When a fellow student asked me which was my favorite Christmas carol, my answer was something along the lines of “Um…” Does Maos Tzur count?
I tried out for and was accepted into the school’s musical theater production. One day I noticed that everyone seemed to have disappeared before a rehearsal. As I went around looking for my cohorts, I opened a door and found them all crammed into a room holding a prayer meeting.
I made an effort to explain about being Jewish, but it was too foreign of a concept to resonate with my fellows. I did my best to fit in, which wasn’t too hard since the holiday season was upon us and I was thoroughly enjoying the Christmas spirit. I tried to remember not to mention this at home.
When my wife and I were married, we made a conscious decision to “keep things neutral.” No crosses or Stars of David. No Christmas or Hanukkah decorations. This worked out just fine for a number of years. Then my wife’s niece came to live with us while she was in high school. My wife felt she had to give her a Christmas and I completely agreed. We unpacked my wife’s boxes of tinsel. We found a tiny artificial tree that fit well in our apartment. And I caught myself smiling again.
I have long believed in the value of multiculturalism. When I first moved from the east coast of the United States to California, I didn’t know what a tortilla was. But I learned. Somewhere along the line, I also learned most of the words to “White Christmas,” “O Holy Night” and a lot of other Christmas songs. And I don’t think anything of eating tacos with my kugel.
But you know what? This past Sunday was the second consecutive year that I was present for the annual Christmas service at our humble little church. And this was the second consecutive year that I represented our extended family by singing songs in Hebrew. Last year, I stuck to Maos Tzur, but this year I performed an Israeli folk song and a much-beloved melody from our Sabbath synagogue service. By the comments I received, everyone seemed to enjoy it.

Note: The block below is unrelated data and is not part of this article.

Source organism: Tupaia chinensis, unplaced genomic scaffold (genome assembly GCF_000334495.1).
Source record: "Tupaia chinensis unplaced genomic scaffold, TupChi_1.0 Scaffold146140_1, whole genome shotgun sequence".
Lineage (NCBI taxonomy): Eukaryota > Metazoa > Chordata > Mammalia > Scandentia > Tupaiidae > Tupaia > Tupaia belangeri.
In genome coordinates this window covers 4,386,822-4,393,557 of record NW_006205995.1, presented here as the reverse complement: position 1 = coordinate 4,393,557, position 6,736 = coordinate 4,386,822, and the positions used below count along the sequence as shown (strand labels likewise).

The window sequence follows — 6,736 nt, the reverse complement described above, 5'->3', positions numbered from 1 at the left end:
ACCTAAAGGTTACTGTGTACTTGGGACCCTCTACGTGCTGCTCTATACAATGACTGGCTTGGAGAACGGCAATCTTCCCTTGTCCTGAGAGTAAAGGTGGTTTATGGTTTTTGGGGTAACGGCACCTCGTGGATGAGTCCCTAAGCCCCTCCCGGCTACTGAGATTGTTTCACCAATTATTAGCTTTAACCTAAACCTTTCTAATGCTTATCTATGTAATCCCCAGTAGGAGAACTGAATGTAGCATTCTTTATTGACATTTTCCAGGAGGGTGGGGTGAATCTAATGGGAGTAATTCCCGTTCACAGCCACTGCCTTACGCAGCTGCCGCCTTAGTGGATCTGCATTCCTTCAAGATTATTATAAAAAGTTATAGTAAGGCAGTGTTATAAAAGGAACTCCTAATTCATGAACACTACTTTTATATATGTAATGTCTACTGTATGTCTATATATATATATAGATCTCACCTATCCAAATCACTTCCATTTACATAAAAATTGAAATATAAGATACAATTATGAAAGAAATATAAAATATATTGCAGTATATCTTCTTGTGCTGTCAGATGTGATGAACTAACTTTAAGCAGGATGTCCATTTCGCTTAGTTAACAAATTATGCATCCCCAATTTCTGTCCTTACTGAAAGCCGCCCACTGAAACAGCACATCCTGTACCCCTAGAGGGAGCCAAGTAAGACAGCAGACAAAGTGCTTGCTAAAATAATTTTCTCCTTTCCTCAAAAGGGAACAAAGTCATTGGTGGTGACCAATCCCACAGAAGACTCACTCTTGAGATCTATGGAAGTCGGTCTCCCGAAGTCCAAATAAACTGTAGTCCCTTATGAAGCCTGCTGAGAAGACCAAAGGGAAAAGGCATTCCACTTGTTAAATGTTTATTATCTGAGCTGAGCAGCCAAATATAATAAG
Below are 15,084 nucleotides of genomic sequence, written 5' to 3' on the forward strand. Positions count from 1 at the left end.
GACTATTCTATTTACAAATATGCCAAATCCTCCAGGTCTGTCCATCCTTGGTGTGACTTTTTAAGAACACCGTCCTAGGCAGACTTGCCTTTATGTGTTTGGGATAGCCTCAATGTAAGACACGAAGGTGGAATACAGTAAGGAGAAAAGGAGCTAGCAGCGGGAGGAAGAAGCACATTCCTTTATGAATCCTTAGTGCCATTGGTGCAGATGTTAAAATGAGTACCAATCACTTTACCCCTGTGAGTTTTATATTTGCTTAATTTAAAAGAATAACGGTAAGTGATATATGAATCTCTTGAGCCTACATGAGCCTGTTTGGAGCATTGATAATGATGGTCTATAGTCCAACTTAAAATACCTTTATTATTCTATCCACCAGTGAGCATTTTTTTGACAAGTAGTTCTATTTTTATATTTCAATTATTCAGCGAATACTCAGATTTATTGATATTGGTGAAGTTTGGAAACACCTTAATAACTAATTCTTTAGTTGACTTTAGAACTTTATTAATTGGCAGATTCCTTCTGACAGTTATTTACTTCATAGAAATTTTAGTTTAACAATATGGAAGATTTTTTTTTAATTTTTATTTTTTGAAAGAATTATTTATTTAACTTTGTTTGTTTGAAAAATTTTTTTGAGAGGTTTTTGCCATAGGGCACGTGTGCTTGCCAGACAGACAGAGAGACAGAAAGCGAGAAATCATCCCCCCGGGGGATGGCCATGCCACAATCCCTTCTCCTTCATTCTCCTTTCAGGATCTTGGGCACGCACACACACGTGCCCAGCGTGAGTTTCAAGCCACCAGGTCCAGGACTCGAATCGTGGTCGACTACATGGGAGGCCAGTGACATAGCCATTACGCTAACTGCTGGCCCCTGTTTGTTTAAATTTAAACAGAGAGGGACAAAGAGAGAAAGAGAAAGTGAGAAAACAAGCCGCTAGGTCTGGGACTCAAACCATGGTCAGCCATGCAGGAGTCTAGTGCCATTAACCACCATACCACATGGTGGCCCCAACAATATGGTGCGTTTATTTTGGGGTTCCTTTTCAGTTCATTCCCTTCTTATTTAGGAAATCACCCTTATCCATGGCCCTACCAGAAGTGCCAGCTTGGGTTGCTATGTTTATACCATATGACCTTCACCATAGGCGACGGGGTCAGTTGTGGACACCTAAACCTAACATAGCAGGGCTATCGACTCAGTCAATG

Over Thanksgiving weekend, my wife and I traveled to the Central Valley to spend Hanukkah with my family. And tonight, family and friends will gather at my sister-in-law’s house (with its beautiful Christmas tree) for popcorn, hot chocolate and Christmas movies. Don’t be surprised if the board games come out and someone cranks up the karaoke machine. In the morning, we will open gifts while the Christmas music plays from the docking station in the living room. Later on, we will have Christmas dinner.
And I know I am going to enjoy every last minute of it.
Peace on earth, good will toward men.
Merry Christmas, everyone!
I learned something today.
I was listening to a local radio station in the car while my wife was in the post office when I heard the announcer say: “Merry Christmas, happy Hanukkah, happy Festivus and happy Kwanzaa!”
It was one of those taped greetings that are played throughout the broadcast, and I wasn’t paying close attention. But once I had processed what I had just heard, I did a double-take.
Um, excuse me? Hanukkah? Festivus?